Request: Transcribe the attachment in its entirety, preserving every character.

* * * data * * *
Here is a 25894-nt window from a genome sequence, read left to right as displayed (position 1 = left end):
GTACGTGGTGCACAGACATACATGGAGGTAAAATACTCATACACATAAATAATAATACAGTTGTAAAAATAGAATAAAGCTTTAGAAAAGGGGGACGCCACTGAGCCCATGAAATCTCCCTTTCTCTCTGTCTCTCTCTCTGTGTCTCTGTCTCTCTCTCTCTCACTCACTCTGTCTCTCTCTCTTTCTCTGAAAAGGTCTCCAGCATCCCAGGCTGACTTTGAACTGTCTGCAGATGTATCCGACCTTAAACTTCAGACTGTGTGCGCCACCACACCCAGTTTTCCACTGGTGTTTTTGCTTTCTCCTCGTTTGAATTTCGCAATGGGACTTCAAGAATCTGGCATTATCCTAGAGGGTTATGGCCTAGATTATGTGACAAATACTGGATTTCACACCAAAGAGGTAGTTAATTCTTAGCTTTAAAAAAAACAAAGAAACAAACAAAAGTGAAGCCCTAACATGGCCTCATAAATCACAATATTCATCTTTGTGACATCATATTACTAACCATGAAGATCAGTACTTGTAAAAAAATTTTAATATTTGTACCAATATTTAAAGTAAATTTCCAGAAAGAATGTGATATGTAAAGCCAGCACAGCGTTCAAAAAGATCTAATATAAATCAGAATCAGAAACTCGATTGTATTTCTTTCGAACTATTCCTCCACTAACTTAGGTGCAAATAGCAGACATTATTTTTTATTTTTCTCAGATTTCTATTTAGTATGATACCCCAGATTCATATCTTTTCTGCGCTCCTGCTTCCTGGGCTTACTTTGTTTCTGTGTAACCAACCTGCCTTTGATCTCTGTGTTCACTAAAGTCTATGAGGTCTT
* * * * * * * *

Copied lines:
Here is a 25894-nt window from a genome sequence, read left to right as displayed (position 1 = left end):
GTACGTGGTGCACAGACATACATGGAGGTAAAATACTCATACACATAAATAATAATACAGTTGTAAAAATAGAATAAAGCTTTAGAAAAGGGGGACGCCACTGAGCCCATGAAATCTCCCTTTCTCTCTGTCTCTCTCTCTGTGTCTCTGTCTCTCTCTCTCTCACTCACTCTGTCTCTCTCTCTTTCTCTGAAAAGGTCTCCAGCATCCCAGGCTGACTTTGAACTGTCTGCAGATGTATCCGACCTTAAACTTCAGACTGTGTGCGCCACCACACCCAGTTTTCCACTGGTGTTTTTGCTTTCTCCTCGTTTGAATTTCGCAATGGGACTTCAAGAATCTGGCATTATCCTAGAGGGTTATGGCCTAGATTATGTGACAAATACTGGATTTCACACCAAAGAGGTAGTTAATTCTTAGCTTTAAAAAAAACAAAGAAACAAACAAAAGTGAAGCCCTAACATGGCCTCATAAATCACAATATTCATCTTTGTGACATCATATTACTAACCATGAAGATCAGTACTTGTAAAAAAATTTTAATATTTGTACCAATATTTAAAGTAAATTTCCAGAAAGAATGTGATATGTAAAGCCAGCACAGCGTTCAAAAAGATCTAATATAAATCAGAATCAGAAACTCGATTGTATTTCTTTCGAACTATTCCTCCACTAACTTAGGTGCAAATAGCAGACATTATTTTTTATTTTTCTCAGATTTCTATTTAGTATGATACCCCAGATTCATATCTTTTCTGCGCTCCTGCTTCCTGGGCTTACTTTGTTTCTGTGTAACCAACCTGCCTTTGATCTCTGTGTTCACTAAAGTCTATGAGGTCTT